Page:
What are they used for ?
|Brian John||27/01/2019 04:31:16|
|1452 forum posts|
What are these round indexable tips for ? I don't think I have seen them before today. Photo #6 :
Why did that link not work for me ?
Edited By Brian John on 27/01/2019 04:31:48
|1145 forum posts|
|Michael Gilligan||27/01/2019 07:03:14|
14541 forum posts
Welcome back, Brian ... It's been a while
The link needs to be inserted via this icon:
P.S. ... Just for info. this shortened form of the URL would also work:
... because everything from the ? onwards is just ebay tracking how you reached the page.
Edited By Michael Gilligan on 27/01/2019 07:11:27
|Brian G||27/01/2019 08:12:33|
|639 forum posts|
I keep thinking about buying one of these, but my son is talking of changing lathes and I don't want to buy too small a tool.
Round tools can produce a much smoother finish, especially if the feed rate is so high that a normal tool produces a visible thread (as on a mini lathe). I used to use a round toolbit (HSS - it was 40 years ago) in a tangential holder to produce tensometer test bars as the round tool didn't produce stress raisers. Think of it just as a tool with a very large nose radius.
|Martin Connelly||27/01/2019 09:54:20|
908 forum posts
They are also sharper than a lot of standard carbide inserts. Here's one being used on aluminium alloy.
|2373 forum posts|
As Thor said it’s a profiling tool. You can get the standard gold inserts for steel or the polished silver ones for plastics and light alloys. The polished inserts are now commonly seen on Woodturning tools for hollowing.
|Nigel (egi)||27/01/2019 11:39:45|
22 forum posts
I've been using a round tipped lathe tool from Glanze, quite useful for profile fillets:
The downside is they can chatter as the cutting width is quite long
|4980 forum posts|
Mostly mine does profiles, but I've found round tips work well for ordinary cutting too - unless you need to work up to a sharp shoulder! One advantage of round tips is that worn inserts can be rotated slightly to present a fresh cutting edge, potentially giving them a longer life compared with the tips of two, three or four cornered inserts.
|Tim Stevens||27/01/2019 17:40:57|
1115 forum posts
I have little experience with these round 'inserts' so far, but I have had good finish up to now. I wonder if that could be because the round insets are very finely finished - I would say ground on the OD, perhaps. The actual finish of the triangular (etc) versions seems to be straight from the sintering press. Any thoughts?
And they do seem to be popular with wood turners.
Regards - Tim
|2373 forum posts|
The 6mm polished inserts work very well on wood:
16832 forum posts
I've had one of these holders for several years and seldom use it, the radius is too big for most of the fillets I want so it just sits in the draw.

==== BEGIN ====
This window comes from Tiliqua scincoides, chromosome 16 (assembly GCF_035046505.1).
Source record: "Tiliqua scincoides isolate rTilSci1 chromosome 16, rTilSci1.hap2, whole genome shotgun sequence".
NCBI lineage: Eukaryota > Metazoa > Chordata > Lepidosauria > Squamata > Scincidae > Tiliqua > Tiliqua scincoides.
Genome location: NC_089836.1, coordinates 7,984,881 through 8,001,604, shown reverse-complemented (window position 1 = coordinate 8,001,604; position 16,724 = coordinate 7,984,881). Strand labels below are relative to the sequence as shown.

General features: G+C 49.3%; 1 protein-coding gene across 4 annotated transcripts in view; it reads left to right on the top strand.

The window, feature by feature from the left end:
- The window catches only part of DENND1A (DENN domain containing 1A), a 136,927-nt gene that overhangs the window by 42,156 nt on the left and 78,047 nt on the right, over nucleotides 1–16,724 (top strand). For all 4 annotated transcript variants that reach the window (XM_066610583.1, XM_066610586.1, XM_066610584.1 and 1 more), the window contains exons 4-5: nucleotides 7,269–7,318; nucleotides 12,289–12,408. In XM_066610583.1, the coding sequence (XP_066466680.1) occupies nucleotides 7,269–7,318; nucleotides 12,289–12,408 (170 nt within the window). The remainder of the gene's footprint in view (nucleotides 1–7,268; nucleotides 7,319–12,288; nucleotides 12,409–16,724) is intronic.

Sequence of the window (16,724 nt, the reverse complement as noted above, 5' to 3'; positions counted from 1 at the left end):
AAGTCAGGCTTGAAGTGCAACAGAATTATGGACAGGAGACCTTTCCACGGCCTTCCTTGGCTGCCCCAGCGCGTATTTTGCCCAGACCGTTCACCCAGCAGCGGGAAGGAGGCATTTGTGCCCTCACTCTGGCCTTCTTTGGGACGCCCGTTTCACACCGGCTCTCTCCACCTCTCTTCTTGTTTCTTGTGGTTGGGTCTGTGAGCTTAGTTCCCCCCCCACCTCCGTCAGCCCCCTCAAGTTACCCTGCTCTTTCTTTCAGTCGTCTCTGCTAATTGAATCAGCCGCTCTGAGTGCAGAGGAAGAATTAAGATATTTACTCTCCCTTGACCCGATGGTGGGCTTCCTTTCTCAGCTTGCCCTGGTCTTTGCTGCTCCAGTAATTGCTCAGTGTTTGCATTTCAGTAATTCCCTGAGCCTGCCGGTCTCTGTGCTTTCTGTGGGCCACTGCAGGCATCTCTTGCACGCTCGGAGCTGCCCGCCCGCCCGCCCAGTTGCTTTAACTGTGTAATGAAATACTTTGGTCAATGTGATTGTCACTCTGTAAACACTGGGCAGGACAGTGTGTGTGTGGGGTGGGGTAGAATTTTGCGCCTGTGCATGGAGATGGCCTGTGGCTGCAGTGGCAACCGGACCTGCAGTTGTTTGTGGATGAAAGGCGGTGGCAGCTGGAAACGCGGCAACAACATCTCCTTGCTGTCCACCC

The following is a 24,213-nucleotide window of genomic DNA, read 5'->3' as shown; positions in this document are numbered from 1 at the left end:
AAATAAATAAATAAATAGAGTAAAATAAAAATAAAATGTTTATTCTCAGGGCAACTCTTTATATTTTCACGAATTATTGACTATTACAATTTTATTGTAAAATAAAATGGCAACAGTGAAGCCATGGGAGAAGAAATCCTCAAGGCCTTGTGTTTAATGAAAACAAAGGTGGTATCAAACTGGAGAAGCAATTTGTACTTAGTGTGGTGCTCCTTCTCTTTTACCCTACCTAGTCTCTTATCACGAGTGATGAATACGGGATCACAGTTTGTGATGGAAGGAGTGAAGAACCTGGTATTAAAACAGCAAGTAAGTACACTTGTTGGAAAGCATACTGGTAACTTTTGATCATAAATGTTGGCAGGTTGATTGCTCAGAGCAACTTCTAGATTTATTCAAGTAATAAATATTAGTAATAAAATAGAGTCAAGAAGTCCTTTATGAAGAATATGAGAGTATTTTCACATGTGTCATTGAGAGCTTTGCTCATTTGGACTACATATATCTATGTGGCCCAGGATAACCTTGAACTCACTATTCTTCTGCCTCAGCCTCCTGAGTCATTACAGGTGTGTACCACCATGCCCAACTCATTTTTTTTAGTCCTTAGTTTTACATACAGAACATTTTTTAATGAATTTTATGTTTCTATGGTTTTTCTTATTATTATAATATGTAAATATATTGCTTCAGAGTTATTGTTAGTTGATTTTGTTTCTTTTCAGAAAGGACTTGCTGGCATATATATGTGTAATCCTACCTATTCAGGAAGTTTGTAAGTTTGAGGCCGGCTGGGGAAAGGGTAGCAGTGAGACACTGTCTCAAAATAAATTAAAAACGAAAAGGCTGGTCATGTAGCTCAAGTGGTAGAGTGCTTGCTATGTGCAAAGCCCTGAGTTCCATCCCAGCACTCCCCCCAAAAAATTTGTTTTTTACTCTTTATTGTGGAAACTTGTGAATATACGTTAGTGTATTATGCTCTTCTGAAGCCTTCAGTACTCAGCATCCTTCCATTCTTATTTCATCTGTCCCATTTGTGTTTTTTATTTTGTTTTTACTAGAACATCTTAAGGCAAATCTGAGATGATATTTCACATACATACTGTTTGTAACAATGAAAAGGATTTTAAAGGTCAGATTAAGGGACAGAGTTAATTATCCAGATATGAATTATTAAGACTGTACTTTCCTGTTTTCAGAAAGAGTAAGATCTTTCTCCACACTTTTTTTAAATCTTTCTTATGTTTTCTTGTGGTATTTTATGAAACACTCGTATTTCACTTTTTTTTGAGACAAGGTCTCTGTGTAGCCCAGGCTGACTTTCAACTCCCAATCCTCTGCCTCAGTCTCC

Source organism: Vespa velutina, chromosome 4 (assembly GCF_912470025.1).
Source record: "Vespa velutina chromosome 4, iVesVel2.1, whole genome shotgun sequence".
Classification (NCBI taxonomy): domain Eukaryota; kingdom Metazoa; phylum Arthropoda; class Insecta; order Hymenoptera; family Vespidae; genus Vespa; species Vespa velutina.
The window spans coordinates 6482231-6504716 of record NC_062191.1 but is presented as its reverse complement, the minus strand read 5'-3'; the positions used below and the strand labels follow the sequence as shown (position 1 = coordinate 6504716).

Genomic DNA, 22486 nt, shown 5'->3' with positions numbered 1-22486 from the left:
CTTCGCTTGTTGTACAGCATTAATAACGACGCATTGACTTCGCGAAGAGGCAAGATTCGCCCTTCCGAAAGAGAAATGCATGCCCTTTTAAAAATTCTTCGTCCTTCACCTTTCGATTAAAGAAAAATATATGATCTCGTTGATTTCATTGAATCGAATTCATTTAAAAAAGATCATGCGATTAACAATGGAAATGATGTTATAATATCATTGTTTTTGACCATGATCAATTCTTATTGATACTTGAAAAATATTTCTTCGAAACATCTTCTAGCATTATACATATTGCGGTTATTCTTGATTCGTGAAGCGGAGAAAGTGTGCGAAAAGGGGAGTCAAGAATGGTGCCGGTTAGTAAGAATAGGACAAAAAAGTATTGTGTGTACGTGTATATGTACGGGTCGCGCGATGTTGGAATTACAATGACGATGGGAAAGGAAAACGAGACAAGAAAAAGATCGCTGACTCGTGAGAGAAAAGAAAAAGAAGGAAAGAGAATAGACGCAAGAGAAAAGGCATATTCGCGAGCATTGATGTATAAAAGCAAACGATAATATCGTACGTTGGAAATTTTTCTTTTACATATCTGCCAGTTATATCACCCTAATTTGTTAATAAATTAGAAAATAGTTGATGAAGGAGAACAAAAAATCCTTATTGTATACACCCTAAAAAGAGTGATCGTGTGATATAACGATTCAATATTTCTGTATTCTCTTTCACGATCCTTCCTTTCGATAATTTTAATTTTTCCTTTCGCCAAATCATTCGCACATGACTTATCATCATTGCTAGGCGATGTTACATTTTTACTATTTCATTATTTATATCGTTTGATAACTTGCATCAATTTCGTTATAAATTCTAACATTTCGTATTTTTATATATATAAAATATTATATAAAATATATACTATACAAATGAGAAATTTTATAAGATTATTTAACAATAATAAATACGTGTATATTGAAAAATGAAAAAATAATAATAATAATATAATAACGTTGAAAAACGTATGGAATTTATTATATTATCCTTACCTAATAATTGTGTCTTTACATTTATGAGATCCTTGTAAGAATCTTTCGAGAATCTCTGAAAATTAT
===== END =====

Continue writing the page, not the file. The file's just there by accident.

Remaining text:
I do use the rounded MRMN inserts quite a lot with a 2mm dia end and for something a little larger tend to reach for the cranked brazed tip tooling with a 3-4mm dia on the end as I have not got round to buying a holder for larger MRMN and MGMN inserts
|Ian McVickers||27/01/2019 18:53:39|
|159 forum posts|
I have a little fly cutter with round inserts. Seems to work ok if I go easy with it but when I have finished rebuilding my mill gearbox I plan on making a bigger fly cutter with Hss cutter. I gave a few plans for them so just need to pick one and go for it.
|Andrew Johnston||27/01/2019 20:00:35|
5058 forum posts
I use them for profiling:
In this case the taper and ends of connecting rods:
For smaller work I use straight inserts with a rounded end, similar to those mentioned by JasonB:
To avoid chatter use an insert with a slightly smaller diameter than the fillet to be formed.
Edited By Andrew Johnston on 27/01/2019 20:01:44
|Stuart Bridger||27/01/2019 20:47:03|
|381 forum posts|
I also use the 6mm Glanze tooling. Made a great job on a barstock flywheel. Needs a very rigid setup to a avoid chatter. Big advantage is being able to cut in both directions.
|Neil Wyatt||27/01/2019 22:47:01|
16902 forum posts
The default fine feed on a mini lathe is 4 thou, you shouldn't be getting a visible thread when finish turning with one.
|John Reese||28/01/2019 00:02:13|
|817 forum posts|
The round insert is the strongest insert shape available. Many years ago I had to turn down some 6" and 8" dia. percussion drilling bits. It was an interrupted cut in alloy steel. Round inserts were the only insert that gave reasonable tool life. The lathe was an old Lehmann 20" x 120" lathe. For hobby and model engineering I doubt the round inserts are of much use except for profiling. On smaller lathes the large tool contact is likely to induce chatter.
|Brian G||28/01/2019 06:11:26|
|639 forum posts|
To be honest Neil, a rocking motion of the saddle probably didn't help much with the finish! Whilst curing that I discovered where the screws I kept finding in the drip tray and splashback were coming from... Since then a combination of having fitted a carriage lock and only making small components that didn't require more than the compound's travel have meant that I haven't had cause to use the feed on the few occasions on which I have had sufficient mobility to use the lathe.
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